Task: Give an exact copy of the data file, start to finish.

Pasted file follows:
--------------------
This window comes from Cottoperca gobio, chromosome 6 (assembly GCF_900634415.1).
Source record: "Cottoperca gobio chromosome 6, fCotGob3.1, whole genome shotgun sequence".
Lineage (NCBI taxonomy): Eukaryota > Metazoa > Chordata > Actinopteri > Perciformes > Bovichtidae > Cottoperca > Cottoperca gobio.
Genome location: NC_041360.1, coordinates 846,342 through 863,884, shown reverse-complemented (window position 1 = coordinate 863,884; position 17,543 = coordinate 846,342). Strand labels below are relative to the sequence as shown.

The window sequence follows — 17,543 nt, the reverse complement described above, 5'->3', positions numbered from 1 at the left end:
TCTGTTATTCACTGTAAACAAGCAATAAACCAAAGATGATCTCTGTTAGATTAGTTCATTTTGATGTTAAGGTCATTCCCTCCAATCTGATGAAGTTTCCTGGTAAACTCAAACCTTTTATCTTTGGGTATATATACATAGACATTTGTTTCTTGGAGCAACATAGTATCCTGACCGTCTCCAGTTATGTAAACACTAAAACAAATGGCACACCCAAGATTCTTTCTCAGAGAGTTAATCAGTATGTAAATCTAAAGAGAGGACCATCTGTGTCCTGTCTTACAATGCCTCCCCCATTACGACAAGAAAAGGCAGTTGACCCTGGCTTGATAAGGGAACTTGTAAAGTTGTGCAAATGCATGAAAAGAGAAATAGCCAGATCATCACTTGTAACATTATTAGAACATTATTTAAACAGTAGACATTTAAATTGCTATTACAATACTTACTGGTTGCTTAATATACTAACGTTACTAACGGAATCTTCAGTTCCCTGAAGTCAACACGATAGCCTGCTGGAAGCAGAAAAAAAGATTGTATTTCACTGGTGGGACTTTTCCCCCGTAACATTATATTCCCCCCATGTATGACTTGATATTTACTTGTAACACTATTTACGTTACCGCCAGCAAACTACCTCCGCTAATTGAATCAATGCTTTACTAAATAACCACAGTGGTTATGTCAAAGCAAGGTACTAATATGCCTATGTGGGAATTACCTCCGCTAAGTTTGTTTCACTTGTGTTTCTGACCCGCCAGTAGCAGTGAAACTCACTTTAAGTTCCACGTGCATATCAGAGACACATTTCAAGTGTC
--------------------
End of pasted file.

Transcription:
This window comes from Cottoperca gobio, chromosome 6 (assembly GCF_900634415.1).
Source record: "Cottoperca gobio chromosome 6, fCotGob3.1, whole genome shotgun sequence".
Lineage (NCBI taxonomy): Eukaryota > Metazoa > Chordata > Actinopteri > Perciformes > Bovichtidae > Cottoperca > Cottoperca gobio.
Genome location: NC_041360.1, coordinates 846,342 through 863,884, shown reverse-complemented (window position 1 = coordinate 863,884; position 17,543 = coordinate 846,342). Strand labels below are relative to the sequence as shown.

The window sequence follows — 17,543 nt, the reverse complement described above, 5'->3', positions numbered from 1 at the left end:
TCTGTTATTCACTGTAAACAAGCAATAAACCAAAGATGATCTCTGTTAGATTAGTTCATTTTGATGTTAAGGTCATTCCCTCCAATCTGATGAAGTTTCCTGGTAAACTCAAACCTTTTATCTTTGGGTATATATACATAGACATTTGTTTCTTGGAGCAACATAGTATCCTGACCGTCTCCAGTTATGTAAACACTAAAACAAATGGCACACCCAAGATTCTTTCTCAGAGAGTTAATCAGTATGTAAATCTAAAGAGAGGACCATCTGTGTCCTGTCTTACAATGCCTCCCCCATTACGACAAGAAAAGGCAGTTGACCCTGGCTTGATAAGGGAACTTGTAAAGTTGTGCAAATGCATGAAAAGAGAAATAGCCAGATCATCACTTGTAACATTATTAGAACATTATTTAAACAGTAGACATTTAAATTGCTATTACAATACTTACTGGTTGCTTAATATACTAACGTTACTAACGGAATCTTCAGTTCCCTGAAGTCAACACGATAGCCTGCTGGAAGCAGAAAAAAAGATTGTATTTCACTGGTGGGACTTTTCCCCCGTAACATTATATTCCCCCCATGTATGACTTGATATTTACTTGTAACACTATTTACGTTACCGCCAGCAAACTACCTCCGCTAATTGAATCAATGCTTTACTAAATAACCACAGTGGTTATGTCAAAGCAAGGTACTAATATGCCTATGTGGGAATTACCTCCGCTAAGTTTGTTTCACTTGTGTTTCTGACCCGCCAGTAGCAGTGAAACTCACTTTAAGTTCCACGTGCATATCAGAGACACATTTCAAGTGTC